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Expert answers TikTok's most-asked parenting questions

Parenting expert answers TikTok’s most-asked questions about raising children – including why you shouldn’t feel guilty for being busy

  • Parenting expert, Pamela Li, has answered the most commonly-asked questions on TikTok, to help separate fact from fiction

  • This follows a new analysis that has revealed which queries and concerns appear most often under #parentingquestions

  • Almost 1 in 3 people (29%) using the ‘parenting questions’ hashtag turn to the platform for validation

  • Pamela Li believes TikTok is an excellent tool for parents seeking a sense of community - but warns against misinformation 

A parenting expert has shared the answers to the questions repeatedly cropping up within the parenting community on TikTok - including those discussing parenting guilt.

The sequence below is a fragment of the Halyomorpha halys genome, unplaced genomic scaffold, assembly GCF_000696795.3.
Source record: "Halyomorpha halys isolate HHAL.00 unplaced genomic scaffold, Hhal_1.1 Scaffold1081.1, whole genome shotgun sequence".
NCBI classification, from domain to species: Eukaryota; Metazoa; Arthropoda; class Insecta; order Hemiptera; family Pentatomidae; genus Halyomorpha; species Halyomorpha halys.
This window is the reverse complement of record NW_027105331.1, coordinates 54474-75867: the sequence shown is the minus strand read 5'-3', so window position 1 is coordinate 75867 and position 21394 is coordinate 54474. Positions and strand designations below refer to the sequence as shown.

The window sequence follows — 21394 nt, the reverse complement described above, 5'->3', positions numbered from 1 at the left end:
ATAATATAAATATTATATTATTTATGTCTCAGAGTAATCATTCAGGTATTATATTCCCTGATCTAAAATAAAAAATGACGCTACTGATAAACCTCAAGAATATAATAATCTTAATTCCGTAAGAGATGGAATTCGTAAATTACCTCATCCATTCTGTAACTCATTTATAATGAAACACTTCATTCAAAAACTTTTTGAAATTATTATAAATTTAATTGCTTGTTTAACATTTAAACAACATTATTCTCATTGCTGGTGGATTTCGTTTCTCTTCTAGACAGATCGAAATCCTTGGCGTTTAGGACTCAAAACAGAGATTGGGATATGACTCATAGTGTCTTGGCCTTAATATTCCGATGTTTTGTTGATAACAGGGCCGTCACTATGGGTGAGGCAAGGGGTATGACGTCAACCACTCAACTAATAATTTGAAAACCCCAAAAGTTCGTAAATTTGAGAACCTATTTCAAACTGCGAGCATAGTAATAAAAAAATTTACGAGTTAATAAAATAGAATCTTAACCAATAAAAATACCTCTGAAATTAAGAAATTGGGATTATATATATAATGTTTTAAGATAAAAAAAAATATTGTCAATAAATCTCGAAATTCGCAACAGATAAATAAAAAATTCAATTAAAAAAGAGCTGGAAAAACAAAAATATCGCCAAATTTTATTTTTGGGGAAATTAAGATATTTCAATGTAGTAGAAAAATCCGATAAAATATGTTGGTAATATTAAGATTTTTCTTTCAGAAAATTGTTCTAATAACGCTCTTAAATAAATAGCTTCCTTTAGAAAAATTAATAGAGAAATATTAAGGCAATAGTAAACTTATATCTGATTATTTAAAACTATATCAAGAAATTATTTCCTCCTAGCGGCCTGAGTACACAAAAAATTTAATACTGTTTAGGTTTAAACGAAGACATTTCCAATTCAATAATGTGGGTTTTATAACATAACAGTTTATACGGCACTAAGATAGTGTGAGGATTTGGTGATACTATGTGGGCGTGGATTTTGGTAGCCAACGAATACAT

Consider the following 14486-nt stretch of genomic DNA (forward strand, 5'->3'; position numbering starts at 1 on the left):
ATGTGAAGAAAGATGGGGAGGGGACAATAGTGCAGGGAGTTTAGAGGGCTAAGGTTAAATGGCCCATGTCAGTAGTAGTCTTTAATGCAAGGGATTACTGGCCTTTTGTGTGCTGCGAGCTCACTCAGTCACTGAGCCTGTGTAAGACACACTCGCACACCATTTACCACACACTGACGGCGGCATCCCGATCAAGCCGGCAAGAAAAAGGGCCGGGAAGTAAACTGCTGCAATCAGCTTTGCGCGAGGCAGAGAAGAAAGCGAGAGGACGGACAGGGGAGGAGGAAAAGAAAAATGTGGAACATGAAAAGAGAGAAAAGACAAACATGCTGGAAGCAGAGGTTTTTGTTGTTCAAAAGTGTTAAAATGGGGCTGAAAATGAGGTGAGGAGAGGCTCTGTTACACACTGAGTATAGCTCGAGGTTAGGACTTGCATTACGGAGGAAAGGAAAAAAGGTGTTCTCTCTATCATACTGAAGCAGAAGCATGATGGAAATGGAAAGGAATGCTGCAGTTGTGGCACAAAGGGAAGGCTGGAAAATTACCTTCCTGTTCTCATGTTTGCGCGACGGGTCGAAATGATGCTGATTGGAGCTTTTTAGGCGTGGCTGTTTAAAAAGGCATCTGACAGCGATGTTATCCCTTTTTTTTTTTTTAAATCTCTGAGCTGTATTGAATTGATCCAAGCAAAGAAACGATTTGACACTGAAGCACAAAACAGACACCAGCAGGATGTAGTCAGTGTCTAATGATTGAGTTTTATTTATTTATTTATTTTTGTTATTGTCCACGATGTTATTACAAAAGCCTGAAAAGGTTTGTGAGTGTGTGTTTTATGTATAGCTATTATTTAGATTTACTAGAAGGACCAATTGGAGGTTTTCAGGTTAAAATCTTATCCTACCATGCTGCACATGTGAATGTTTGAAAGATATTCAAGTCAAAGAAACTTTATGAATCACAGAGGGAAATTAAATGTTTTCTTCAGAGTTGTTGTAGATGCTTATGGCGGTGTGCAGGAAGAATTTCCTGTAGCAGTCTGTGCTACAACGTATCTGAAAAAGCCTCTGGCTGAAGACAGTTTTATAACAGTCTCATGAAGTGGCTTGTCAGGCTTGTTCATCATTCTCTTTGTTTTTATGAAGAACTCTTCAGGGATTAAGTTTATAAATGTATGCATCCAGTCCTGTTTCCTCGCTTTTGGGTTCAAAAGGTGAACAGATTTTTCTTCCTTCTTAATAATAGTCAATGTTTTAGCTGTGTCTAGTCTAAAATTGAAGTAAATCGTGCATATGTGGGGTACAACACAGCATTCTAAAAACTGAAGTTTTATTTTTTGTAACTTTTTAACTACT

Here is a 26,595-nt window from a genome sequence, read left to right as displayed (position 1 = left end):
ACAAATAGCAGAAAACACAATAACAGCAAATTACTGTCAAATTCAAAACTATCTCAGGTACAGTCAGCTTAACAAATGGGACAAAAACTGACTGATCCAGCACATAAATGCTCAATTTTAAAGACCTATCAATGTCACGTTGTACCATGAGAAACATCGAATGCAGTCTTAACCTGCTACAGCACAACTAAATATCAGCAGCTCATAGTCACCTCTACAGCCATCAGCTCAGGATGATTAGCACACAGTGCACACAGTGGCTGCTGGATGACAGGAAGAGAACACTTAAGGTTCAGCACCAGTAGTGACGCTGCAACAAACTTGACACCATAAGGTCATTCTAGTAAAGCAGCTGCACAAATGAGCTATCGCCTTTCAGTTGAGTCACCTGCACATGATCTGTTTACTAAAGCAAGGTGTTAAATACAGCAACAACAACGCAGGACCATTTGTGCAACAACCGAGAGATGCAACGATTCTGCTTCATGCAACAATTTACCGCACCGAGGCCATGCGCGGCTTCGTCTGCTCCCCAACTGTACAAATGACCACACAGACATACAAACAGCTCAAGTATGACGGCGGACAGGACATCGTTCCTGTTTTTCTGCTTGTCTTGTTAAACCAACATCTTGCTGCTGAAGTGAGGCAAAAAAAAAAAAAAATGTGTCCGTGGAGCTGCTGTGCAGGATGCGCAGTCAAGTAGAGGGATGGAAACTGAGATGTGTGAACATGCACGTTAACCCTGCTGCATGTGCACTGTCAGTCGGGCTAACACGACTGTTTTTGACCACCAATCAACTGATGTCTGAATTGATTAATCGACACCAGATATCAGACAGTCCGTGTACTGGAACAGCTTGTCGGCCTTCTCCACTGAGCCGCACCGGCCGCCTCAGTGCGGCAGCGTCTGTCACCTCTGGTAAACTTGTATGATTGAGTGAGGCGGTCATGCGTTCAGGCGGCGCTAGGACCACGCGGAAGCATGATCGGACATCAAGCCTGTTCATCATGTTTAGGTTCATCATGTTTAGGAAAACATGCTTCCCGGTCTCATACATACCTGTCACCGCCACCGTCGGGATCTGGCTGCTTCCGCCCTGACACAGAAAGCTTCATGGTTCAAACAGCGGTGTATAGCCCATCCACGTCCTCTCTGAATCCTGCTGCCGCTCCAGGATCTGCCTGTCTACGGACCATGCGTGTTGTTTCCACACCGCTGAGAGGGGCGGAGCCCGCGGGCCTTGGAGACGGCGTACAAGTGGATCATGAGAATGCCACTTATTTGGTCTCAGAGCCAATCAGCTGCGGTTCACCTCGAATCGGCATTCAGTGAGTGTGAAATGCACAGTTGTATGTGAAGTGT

This follows some new analysis conducted by Parenting for Brain, which involved collating the most commonly asked queries under #parentingquestions on TikTok, and establishing which topics parents seek support with the most. 

According to Pamela Li, Editor-in-Chief and expert at the parenting wellness brand Parenting for Brain, TikTok is a great way for struggling parents to feel connected to others, as she says: “Facing the day-to-day stresses of parenthood can often result in people feeling anxious - particularly if they’re first-time parents or perhaps don’t have a solid support system. 

“Engaging with those in a similar situation can help combat this anxiety by creating a sense of camaraderie and community, reducing feelings of isolation and allowing mothers and fathers alike to find comfort in the fact they are not alone, and that how they feel is normal.”